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concepts: social meaning of URIs isn't novel to RDF

From: Dan Connolly <connolly@w3.org>
Date: 24 Oct 2002 09:17:45 -0500
To: w3c-rdfcore-wg@w3.org
Message-Id: <1035469065.10053.8784.camel@dirk>

The new section
2.3.3 Interaction between social and formal meaning
in the concepts doc is great stuff...

http://www.ninebynine.org/wip/RDF-concepts/Latest/rdf-concepts.html#section-Social
18 October 2002

But I think it's missing an important point
when it says

"Note that this argument depends on another social convention of RDF,
which is that URIs 'belong to' somebody who has authority and
responsibility for defining their meanings."

That social convention comes from the combination
of the URI spec and (in this case) the HTTP spec.

The URI spec[RFC2717,RFC2396] is an agreement about how
the internet community allocates names and associates them with
protocols by which they take on meaning; the HTTP
URI scheme[RFC2616*] uses DNS in such a way that the
names take on meaning by way of messages from
the domain holder (or somebody they delegate to).
While other communications (documents, messages, ...)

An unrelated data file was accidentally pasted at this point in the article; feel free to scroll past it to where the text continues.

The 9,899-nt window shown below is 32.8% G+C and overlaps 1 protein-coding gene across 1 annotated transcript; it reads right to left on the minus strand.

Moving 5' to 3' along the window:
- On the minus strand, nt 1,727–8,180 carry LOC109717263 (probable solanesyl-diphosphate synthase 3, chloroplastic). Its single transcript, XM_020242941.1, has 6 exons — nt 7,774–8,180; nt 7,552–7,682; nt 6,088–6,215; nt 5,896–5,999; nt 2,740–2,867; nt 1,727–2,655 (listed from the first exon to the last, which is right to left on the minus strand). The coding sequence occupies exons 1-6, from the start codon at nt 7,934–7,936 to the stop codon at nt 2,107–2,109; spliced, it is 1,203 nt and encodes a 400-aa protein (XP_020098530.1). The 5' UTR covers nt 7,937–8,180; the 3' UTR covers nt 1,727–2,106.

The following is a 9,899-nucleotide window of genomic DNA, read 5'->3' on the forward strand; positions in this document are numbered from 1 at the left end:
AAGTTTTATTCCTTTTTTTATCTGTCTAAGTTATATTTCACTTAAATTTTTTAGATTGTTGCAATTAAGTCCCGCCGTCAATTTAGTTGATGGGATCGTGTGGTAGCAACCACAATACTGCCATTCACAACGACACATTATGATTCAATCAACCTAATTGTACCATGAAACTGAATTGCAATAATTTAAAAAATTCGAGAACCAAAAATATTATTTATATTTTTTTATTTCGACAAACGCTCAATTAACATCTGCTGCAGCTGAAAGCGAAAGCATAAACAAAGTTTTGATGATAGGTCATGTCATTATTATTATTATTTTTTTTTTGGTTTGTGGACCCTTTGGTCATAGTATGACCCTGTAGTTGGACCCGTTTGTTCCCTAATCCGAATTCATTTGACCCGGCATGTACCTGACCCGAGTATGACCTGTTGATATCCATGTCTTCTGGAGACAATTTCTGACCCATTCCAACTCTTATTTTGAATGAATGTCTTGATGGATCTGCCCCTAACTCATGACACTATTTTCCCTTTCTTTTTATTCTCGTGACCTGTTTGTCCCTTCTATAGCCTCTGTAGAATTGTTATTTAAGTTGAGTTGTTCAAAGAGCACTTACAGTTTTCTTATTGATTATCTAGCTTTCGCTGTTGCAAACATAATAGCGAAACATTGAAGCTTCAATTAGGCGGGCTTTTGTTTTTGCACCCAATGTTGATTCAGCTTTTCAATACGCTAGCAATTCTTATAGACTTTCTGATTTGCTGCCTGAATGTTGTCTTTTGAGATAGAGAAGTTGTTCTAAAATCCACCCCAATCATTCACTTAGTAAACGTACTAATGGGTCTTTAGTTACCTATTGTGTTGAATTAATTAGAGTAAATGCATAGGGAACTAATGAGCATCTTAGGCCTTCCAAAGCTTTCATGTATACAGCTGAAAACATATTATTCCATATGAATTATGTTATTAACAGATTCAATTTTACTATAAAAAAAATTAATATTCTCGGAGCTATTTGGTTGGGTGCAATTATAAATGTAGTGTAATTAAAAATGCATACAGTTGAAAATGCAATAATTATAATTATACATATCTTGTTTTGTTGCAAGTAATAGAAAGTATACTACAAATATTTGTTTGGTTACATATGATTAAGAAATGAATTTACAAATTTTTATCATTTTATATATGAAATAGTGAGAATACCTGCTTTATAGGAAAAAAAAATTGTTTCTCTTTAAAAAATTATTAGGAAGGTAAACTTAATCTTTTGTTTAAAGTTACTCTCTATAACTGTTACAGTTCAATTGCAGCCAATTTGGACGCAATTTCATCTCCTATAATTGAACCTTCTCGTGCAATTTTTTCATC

may suggest meanings for such names, it's a local
policy decision whether those suggestions should
be heeded, while the meaning obtained thru
HTTP GET is, by internet-wide agreement, authoritative.

*section 3.2.2 in particular
http://www.w3.org/Protocols/rfc2616/rfc2616-sec3.html#sec3.2.2


Hmm... I didn't start that as suggested wording for
the spec, but maybe you can use it as such.

p.s.

use of http://schmuk.org/ conflicts with the W3C manual
of style:

* Domains in examples must adhere to section 3, "Reserved Example Second
Level Domain Names," in RFC 2606 [DOMAINS]. Use the domains example.com,
example.org, and example.net for all examples. The Internet Assigned
Numbers Authority (IANA) reserves them for this purpose. If you need an
evocative name, use a machine name (e.g., http://cats.example.org).

 -- http://www.w3.org/2001/06/manual/



-- 
Dan Connolly, W3C http://www.w3.org/People/Connolly/
Received on Thursday, 24 October 2002 10:17:35 EDT

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